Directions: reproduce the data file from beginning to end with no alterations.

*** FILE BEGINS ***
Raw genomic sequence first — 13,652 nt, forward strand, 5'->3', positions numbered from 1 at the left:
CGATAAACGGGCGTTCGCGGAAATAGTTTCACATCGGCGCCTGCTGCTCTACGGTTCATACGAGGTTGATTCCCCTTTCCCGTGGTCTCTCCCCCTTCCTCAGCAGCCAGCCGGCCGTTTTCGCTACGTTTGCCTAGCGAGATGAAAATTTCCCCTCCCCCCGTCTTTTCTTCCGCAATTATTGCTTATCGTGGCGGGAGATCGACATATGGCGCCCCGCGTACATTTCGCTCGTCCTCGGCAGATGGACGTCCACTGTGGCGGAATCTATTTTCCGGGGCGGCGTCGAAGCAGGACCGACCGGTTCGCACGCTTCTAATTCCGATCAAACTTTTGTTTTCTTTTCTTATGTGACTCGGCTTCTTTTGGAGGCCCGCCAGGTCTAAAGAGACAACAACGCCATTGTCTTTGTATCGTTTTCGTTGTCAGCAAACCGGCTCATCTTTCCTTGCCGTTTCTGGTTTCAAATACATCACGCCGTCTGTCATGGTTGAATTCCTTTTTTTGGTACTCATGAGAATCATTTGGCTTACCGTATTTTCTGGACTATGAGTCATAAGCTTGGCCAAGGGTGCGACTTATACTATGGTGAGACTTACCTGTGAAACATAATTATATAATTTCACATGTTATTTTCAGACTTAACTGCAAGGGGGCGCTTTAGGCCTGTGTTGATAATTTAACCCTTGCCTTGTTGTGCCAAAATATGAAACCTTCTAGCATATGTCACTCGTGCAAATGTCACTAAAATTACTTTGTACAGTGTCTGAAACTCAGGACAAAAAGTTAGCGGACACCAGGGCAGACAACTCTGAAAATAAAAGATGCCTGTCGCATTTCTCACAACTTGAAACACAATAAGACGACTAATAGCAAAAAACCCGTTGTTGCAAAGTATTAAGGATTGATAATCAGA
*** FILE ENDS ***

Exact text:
Raw genomic sequence first — 13,652 nt, forward strand, 5'->3', positions numbered from 1 at the left:
CGATAAACGGGCGTTCGCGGAAATAGTTTCACATCGGCGCCTGCTGCTCTACGGTTCATACGAGGTTGATTCCCCTTTCCCGTGGTCTCTCCCCCTTCCTCAGCAGCCAGCCGGCCGTTTTCGCTACGTTTGCCTAGCGAGATGAAAATTTCCCCTCCCCCCGTCTTTTCTTCCGCAATTATTGCTTATCGTGGCGGGAGATCGACATATGGCGCCCCGCGTACATTTCGCTCGTCCTCGGCAGATGGACGTCCACTGTGGCGGAATCTATTTTCCGGGGCGGCGTCGAAGCAGGACCGACCGGTTCGCACGCTTCTAATTCCGATCAAACTTTTGTTTTCTTTTCTTATGTGACTCGGCTTCTTTTGGAGGCCCGCCAGGTCTAAAGAGACAACAACGCCATTGTCTTTGTATCGTTTTCGTTGTCAGCAAACCGGCTCATCTTTCCTTGCCGTTTCTGGTTTCAAATACATCACGCCGTCTGTCATGGTTGAATTCCTTTTTTTGGTACTCATGAGAATCATTTGGCTTACCGTATTTTCTGGACTATGAGTCATAAGCTTGGCCAAGGGTGCGACTTATACTATGGTGAGACTTACCTGTGAAACATAATTATATAATTTCACATGTTATTTTCAGACTTAACTGCAAGGGGGCGCTTTAGGCCTGTGTTGATAATTTAACCCTTGCCTTGTTGTGCCAAAATATGAAACCTTCTAGCATATGTCACTCGTGCAAATGTCACTAAAATTACTTTGTACAGTGTCTGAAACTCAGGACAAAAAGTTAGCGGACACCAGGGCAGACAACTCTGAAAATAAAAGATGCCTGTCGCATTTCTCACAACTTGAAACACAATAAGACGACTAATAGCAAAAAACCCGTTGTTGCAAAGTATTAAGGATTGATAATCAGA